This prototype wearable device of an electronic skin patch is as thin as a temporary tattoo and can store and transmit data about a person's movements, receive diagnostic information and release drugs into skin.
"This technology could help electronics that interact with humans be more mechanically compatible," Lu. "In terms of application, its uses range from consumer products like rollable displays and solar cells to personal digital health care like EKG and emotion sensors to computer gaming."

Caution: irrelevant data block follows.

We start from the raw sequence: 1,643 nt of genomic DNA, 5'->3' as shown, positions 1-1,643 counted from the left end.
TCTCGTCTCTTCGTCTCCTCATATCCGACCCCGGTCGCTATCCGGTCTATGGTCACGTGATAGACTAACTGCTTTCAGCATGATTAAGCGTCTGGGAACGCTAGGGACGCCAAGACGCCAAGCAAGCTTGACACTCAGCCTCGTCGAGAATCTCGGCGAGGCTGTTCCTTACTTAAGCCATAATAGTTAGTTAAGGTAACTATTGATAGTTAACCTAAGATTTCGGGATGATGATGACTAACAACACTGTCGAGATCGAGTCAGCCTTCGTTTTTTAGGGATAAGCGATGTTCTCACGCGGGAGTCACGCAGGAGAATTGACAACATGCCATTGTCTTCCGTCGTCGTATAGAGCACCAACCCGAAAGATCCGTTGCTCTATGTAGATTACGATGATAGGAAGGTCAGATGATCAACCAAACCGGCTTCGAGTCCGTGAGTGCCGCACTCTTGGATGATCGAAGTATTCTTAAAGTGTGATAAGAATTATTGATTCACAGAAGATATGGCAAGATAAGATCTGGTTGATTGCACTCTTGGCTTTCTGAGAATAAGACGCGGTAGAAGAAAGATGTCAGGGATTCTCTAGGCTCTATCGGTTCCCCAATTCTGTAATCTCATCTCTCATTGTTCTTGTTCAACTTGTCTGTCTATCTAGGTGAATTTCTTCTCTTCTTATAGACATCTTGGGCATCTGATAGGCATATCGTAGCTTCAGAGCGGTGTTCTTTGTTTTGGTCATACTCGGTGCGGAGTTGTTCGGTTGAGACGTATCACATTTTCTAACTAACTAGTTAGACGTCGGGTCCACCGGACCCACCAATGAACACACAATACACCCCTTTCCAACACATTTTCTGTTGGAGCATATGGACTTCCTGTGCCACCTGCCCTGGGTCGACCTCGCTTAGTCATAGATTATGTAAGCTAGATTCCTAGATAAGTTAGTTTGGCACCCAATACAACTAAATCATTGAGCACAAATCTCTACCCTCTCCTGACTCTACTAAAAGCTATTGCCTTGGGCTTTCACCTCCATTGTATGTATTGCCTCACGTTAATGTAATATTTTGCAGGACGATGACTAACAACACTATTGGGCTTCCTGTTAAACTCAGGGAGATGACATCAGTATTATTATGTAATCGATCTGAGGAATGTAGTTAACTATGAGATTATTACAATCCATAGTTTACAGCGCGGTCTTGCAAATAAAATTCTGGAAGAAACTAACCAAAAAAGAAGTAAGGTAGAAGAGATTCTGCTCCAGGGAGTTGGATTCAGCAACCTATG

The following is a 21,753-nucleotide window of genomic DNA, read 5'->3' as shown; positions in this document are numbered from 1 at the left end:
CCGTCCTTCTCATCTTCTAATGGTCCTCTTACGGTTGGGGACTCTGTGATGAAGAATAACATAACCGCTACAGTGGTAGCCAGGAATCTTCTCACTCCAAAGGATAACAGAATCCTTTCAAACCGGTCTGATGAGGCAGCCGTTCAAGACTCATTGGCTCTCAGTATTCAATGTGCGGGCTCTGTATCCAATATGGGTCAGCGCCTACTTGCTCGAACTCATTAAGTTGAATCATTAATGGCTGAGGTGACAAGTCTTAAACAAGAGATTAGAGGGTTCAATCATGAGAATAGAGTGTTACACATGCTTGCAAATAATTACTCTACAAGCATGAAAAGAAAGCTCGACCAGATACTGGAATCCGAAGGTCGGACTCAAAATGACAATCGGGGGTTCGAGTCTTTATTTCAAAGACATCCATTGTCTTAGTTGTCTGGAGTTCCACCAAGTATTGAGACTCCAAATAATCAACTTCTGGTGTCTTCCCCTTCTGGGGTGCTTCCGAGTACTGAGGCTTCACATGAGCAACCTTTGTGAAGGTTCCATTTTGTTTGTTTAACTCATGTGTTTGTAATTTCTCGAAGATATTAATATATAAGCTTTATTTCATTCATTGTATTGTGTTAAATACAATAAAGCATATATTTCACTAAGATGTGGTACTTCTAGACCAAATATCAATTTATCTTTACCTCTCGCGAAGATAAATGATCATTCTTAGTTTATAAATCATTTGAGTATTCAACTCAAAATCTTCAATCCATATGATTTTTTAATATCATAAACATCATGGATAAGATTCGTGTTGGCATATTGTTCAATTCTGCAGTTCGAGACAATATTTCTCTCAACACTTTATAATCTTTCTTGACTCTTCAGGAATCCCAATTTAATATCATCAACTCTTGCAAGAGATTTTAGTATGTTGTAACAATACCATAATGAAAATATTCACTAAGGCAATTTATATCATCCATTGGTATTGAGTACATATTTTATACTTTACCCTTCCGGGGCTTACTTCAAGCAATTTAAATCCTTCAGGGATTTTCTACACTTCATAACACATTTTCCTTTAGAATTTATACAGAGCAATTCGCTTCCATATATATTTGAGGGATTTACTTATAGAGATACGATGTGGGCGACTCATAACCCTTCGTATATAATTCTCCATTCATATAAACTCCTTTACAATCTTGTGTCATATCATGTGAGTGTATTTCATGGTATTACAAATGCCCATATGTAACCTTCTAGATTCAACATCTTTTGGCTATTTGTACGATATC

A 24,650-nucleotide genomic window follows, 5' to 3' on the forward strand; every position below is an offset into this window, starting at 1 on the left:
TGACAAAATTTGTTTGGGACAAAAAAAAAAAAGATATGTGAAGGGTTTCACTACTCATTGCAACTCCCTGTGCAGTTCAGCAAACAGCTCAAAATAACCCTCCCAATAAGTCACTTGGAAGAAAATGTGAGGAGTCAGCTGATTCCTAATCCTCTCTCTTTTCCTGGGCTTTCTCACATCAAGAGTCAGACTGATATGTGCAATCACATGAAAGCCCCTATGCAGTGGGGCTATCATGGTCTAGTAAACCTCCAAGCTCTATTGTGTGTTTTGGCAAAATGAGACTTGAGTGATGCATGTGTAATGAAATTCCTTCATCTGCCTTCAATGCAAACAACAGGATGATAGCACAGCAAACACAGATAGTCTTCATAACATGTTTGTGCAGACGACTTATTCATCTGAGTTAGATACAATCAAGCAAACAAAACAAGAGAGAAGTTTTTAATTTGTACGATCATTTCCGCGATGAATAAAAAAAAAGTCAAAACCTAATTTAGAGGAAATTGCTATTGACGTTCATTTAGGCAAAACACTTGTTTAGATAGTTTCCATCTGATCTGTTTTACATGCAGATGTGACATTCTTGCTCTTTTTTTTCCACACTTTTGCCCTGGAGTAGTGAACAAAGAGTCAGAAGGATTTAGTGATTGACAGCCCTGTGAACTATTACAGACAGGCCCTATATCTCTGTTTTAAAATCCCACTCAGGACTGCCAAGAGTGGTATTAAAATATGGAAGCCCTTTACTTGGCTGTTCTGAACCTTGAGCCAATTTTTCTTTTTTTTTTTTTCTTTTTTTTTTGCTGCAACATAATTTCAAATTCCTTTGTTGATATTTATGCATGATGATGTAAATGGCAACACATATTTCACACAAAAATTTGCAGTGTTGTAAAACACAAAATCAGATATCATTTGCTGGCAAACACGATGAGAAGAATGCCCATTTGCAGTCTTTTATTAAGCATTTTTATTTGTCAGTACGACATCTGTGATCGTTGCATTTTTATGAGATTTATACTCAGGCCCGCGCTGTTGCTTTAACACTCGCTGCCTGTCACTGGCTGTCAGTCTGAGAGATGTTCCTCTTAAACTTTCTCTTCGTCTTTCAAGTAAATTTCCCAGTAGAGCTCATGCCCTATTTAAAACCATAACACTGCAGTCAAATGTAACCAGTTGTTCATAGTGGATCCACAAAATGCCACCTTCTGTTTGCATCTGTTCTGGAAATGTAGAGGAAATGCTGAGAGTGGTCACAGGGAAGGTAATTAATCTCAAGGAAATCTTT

Lu received support from a National Science Foundation grant (CMMI 13-01335) to study the mechanics at the bioelectronics interface. The researchers reported their findings in Nature Nanotechnology.
Credit: Donghee Son and Jongha Lee